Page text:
Three Things Every News Media Executive Needs to Know
News media websites continue to be prime targets for cyber-attacks. Earlier this month, The Washington Post’s mobile site was hacked by a group claiming to be part of the Syrian Electronic Army. The attack lasted about 30 minutes, and visitors to some section fronts saw messages that said “The media is always lying” before being redirected to a Syrian Electronic Army website.
Last month, cyber-terrorists attacked Al Ittihad, the website of the oldest newspaper in the United Arab Emirates. In February, the website of The Suburban, a weekly English-language Montreal newspaper was hacked. A few days later, The Jewish Press, an independent website and weekly newspaper in New York was also hacked. In September of last year, Politica Estadao, a Brazilian political newspaper website was compromised with a vicious malware attack. And, for half a day in August 2013, the New York Times and The Washington Post websites were brought down again by the Syrian Electronic Army, a group claiming to support the regime of Syrian President Bashar al-Assad.
The problem is global, it’s pervasive, and it’s impacting media companies large and small.
Yet, in a recent RAM (Research and Analysis of Media) survey conducted at the 2015 International News Media Association World Congress, cybersecurity was not mentioned once as an “Absolutely Critical Priority” or even as a “Very Important Issue” by any of the 285 news media executives surveyed.
Worst Practice #1: Underestimating the importance of cybersecurity for news media companies
According to a global PwC study, the number of detected cyber-attacks rose 48 percent between 2013 and 2014, a figure that grew steadily in 2015, with more than 100,000 breaches taking place every day.
The problem is especially acute in industries like ours. Earlier this year, a Joint Intelligence Bulletin of the FBI and the Department of Homeland Security warned, “The hackers who infiltrated Sony Pictures Entertainment’s computer servers have threatened to attack an American news media organization … The threat against the unnamed news organization by the Guardians of Peace may extend to other such organizations in the near future.”
Worst Practice #2: Assuming your firewall, ISP, data center, or hosting provider will automatically protect you from cyber-attacks
News media companies are especially vulnerable to Distributed Denial of Service (DDoS) attacks. A DDoS is an attack involving tens, hundreds or thousands of infected computers – called botnets – that concurrently overwhelm a company’s servers and stop legitimate users from being able to access online applications.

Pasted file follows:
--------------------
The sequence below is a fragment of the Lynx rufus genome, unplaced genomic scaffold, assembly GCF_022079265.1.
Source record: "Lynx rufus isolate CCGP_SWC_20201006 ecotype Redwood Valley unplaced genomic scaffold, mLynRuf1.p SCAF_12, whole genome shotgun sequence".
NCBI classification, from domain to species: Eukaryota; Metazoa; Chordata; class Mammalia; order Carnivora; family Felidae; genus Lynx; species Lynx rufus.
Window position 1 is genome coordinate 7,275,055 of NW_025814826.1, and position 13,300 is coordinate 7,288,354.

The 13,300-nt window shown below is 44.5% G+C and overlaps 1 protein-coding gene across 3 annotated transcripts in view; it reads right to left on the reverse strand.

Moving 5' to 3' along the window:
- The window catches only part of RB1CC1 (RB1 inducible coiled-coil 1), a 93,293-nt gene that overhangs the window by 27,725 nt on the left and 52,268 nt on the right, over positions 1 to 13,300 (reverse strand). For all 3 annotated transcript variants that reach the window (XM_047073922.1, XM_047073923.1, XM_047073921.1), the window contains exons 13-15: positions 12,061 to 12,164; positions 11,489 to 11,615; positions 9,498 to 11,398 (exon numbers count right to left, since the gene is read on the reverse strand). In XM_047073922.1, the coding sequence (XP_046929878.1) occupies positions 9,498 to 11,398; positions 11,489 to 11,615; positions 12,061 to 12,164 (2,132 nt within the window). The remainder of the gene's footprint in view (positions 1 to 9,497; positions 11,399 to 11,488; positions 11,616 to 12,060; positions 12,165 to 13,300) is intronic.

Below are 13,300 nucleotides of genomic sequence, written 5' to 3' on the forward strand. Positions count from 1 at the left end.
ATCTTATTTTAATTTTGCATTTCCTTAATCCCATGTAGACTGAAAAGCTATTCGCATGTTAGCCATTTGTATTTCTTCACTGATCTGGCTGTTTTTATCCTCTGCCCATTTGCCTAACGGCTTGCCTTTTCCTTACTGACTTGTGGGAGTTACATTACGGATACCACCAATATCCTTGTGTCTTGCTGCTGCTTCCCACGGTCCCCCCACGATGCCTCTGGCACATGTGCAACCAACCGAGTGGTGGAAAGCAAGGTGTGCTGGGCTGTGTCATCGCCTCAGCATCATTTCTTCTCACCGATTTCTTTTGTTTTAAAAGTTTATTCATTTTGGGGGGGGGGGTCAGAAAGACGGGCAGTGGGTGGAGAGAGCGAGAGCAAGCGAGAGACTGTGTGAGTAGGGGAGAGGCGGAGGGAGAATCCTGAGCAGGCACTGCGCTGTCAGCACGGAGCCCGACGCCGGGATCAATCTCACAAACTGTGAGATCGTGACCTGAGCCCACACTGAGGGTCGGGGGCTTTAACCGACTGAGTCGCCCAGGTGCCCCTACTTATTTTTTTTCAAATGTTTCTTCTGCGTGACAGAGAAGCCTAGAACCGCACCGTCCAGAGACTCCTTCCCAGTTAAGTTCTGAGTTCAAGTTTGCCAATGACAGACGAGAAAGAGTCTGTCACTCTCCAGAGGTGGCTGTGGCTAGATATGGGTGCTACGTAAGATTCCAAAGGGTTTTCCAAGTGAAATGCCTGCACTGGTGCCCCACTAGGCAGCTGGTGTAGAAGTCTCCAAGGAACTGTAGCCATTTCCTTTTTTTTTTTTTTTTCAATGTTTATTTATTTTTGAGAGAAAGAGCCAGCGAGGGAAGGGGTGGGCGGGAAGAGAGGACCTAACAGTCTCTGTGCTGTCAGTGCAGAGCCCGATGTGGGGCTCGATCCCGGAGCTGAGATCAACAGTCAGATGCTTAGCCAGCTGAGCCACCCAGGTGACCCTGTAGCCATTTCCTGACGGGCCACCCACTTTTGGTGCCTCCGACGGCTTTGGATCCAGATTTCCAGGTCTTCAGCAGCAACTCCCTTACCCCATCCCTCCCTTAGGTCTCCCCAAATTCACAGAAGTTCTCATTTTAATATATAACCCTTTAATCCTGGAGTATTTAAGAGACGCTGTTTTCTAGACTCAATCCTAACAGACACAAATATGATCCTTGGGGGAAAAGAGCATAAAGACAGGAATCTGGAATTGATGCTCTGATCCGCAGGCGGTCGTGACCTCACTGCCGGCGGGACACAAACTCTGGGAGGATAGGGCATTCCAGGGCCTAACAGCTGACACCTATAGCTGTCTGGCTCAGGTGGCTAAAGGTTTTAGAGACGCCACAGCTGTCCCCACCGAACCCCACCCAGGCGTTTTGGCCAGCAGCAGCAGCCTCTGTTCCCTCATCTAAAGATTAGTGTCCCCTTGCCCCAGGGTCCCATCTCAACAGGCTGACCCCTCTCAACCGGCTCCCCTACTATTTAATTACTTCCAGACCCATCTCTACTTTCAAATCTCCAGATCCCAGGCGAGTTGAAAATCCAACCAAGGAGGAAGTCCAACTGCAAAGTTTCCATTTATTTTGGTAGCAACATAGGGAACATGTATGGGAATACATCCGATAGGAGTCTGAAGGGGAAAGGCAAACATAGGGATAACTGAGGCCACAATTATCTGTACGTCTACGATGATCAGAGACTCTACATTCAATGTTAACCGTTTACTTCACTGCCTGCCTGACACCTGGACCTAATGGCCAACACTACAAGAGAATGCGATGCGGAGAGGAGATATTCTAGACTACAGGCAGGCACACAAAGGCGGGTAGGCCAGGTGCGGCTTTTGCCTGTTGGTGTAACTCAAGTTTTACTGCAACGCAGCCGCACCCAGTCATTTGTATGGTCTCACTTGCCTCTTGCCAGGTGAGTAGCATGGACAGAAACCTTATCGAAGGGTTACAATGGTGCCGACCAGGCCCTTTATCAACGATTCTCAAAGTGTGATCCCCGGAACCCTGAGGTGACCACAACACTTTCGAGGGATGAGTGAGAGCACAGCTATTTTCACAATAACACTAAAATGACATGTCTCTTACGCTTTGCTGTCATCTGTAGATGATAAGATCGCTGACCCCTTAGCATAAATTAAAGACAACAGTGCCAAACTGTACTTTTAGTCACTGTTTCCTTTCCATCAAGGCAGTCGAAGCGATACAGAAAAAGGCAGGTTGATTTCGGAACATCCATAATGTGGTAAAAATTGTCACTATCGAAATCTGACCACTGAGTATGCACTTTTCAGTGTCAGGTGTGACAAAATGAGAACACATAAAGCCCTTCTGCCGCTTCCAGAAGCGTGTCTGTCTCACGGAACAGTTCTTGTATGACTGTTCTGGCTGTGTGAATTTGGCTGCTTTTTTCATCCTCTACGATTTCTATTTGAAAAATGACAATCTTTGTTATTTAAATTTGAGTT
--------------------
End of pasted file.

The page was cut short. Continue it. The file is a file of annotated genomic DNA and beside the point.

A 2014 Survey of Global IT Security Risks conducted by international software research group Kaspersky Lab found that 42% of media companies around the world experienced some form of DDoS attack in the last 12 months. The same study found that only 38% of media companies surveyed were actively taking DDoS countermeasures.
Cyber-attackers are using DDoS to target corporate media enterprises, hosting providers, and Internet service providers. These attacks are becoming more sophisticated every day. Not only are attackers using brute force DDoS breaches, but they have also started to implement more adaptive methods to generate a second or third attack designed to circumvent the protections a company already has in place. Therefore, it is imperative for media companies and their hosting partners to consider additional levels of DDoS protection, such as the Corero SmartWall Appliance used by organizations like Digital First Media and the Journal Register Company, as well as other DDoS defense architectures from Radware, Arbor or Juniper Networks.
Worst Practice #3: Not making cybersecurity part of your corporate culture
Many media companies – and companies of all sizes in all industries – are beginning to implement security programs that guard against threats from hacktivists, cyber-terrorists, and other external sources. However, these same companies often fail to provide adequate protection against internal vulnerabilities – namely, employees, contractors, contributors, agency representatives, etc.
A 2015 Grant Thornton report on cybersecurity for digital media companies found that, “Most companies fail to instill cybersecurity into their corporate cultures, reinforcing the notion that information protection must be everyone’s responsibility. After all, data security at your company is only as strong as the weakest link in the chain.”
Common sources of internal breaches can include malware on an employee’s laptop; a hacker taking advantage of a weak password; or a watering hole attack, where a hacker places malicious software on a trusted website regularly visited by employees (e.g. a local restaurant site or municipal community page.)
Internal vulnerabilities can also result from less-than-strict coding practices, for instance, when a web developer installs a susceptible open source plug-in for a website project. Even the seemingly innocent task of leaving a desktop computer logged in and unattended can expose a company’s network to cyber-attacks.
“Everyone at a digital media company should be involved in the cybersecurity effort,” says the Grant Thornton report. “Cybersecurity responsibility should be clearly defined across the organization, with each department understanding its responsibility and having been trained accordingly.”
As cyber-attacks continue to grow in scale and become more frequent, news media companies need to take every measure possible to guard against – and mitigate the risks from – those who seek to silence their voices through online disruptions and denials of service. Cybersecurity is a war best fought through vigilance, training, technology, auditing, processes, controls, and governance. And, to be successful, it must become everyone’s responsibility.
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